A neighbor of Robert Estienne, Christian Wechel, opened a press at Paris around 1526. His son Andreas, who took over the business in 1554, published the first edition of the emperor Julian's Misopogon together with his letters in 1566. [31] Six years later Andreas, as Estienne had before him, moved his press out of Paris (to Frankfurt-am-Main) because of religious intolerance.

These problems of the Parisian press with the Faculty of Theology, and the failure of the French throne to support its printers impartially, allowed the momentum of learned publication in northern Europe to pass from the City of Light back to German-speaking areas from which it had been wrested in the second quarter of the sixteenth century. Geneva became illustrious under the Stephani, but Basle had long been the site of an energetic scholarly press.

German-speaking scholars had been much more intimately involved in the beginnings of Italian printing and in the study of the Greek classics than the French. It is not surprising, therefore, that great advances were made in German and Swiss printing of Greek before Robert Estienne made Paris northern Europe's center for such publication. Erasmus of Rotterdam, while teaching at the University of Basle, edited the first Greek book published in that city (1516), the New Testament. [32] Erasmus had the assistance of his good friend Johann Froben in winning a race with the Spanish Cardinal Ximinez to present the world with the first Greek edition of the work. The Spanish polyglot Bible appeared in the following year. Froben had begun printing at Basle in 1491 and, with the presence of Erasmus, his workshop was one of the most important centers of German humanism until his death in 1527.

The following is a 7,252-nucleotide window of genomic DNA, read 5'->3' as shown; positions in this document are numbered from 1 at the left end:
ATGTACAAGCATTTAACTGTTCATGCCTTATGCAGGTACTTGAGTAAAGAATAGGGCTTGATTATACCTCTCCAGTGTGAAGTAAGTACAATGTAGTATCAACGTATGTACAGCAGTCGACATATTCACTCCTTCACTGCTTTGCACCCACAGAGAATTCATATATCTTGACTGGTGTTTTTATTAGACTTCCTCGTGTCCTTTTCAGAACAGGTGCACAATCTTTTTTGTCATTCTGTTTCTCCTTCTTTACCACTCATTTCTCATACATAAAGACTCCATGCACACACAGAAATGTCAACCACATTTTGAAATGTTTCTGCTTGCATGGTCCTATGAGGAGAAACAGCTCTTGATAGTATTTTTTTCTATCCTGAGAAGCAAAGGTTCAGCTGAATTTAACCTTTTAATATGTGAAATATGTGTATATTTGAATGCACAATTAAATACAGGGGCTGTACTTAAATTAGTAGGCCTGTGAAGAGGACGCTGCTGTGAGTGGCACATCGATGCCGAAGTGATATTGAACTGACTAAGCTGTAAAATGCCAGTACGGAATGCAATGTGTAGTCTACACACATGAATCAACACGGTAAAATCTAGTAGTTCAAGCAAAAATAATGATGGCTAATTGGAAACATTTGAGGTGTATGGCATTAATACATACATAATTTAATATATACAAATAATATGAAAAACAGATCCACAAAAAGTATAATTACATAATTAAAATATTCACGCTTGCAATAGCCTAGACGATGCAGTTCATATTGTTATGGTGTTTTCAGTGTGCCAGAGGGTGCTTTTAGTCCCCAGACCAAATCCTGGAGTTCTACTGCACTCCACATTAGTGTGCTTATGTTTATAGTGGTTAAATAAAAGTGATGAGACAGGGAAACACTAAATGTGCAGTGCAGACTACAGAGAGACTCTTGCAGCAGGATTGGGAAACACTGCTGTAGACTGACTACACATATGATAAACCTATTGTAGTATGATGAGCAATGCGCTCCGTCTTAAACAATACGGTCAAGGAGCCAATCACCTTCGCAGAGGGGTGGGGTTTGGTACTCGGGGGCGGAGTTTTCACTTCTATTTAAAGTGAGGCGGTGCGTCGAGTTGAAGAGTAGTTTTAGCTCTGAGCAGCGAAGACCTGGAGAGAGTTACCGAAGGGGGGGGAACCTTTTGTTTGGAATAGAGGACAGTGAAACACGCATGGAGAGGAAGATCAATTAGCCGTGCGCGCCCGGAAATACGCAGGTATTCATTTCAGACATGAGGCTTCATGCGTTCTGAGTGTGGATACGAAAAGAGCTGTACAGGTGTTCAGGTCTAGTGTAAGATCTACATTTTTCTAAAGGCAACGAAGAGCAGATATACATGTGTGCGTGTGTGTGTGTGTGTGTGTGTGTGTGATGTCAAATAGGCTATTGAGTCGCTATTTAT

Froben's widow married Johann Herwagen (Hervagius) who had printed at Strassburg until 1528. After a short partnership with his stepson Hieronymus, he published independently at Basle. One of his first independent works was the Demosthenes of 1532. [33] Erasmus wrote the dedicatory Preface and Johann Oporinus added a note to the reader. The romance of Heliodorus was published for the first time by Herwagen in 1534.34 It was unknown in modern times until its discovery among the manuscripts of Matthias Corvinus, king of Hungary, during the sack of Buda in 1526. Our copy bears Herwagen's handwritten dedication to Janus Cornatius (Frankfurt 1535). Printers at Basle often collaborated. Herwagen in 1538 worked with Andreas Hartmann (Karthander=Cratander) and Johann Bebel in publishing an edition of Galen. We have Plutarch's Parallel Lives printed by Hartmann and Bebel.35 Simon Grynaeus dedicated this work to Johann Oporinus. The latter was a professor of Greek at Basle from 1538 and opened his own printing shop in 1544. He remained basically a scholar, however, printing fine editions while malting little profit. His 1549 StobacUS [36] is a reissue of an earlier publication from his shop, as is the Sibylline Oracles of 1555. [37] In the following year he published a volume of Dionysius Periegetes. [38] 0porinus published so frequently, in fact, that he often had to employ the facilities of printers from other cities. Such fervid activity of native printers and the constant arrival of fugitive printers from other countries made Germany and Switzerland the leading publishers of Greek texts in the second half of the fifteenth century. Before retiring in 1567 Oponnus published an edition of Lycophron with translations by William Canter and Joseph Scaliger. [39] Oporinus shared the labor with Peter Pema, an Italian from Lucca who studied at Basle and began printing there in 1538. We possess one last product of Basle which is rather mysterious. The title page bears the word "Basileae," but the dedication by Johann Birchmann is dated "Cologne, 1542." No publisher is mentioned. [40]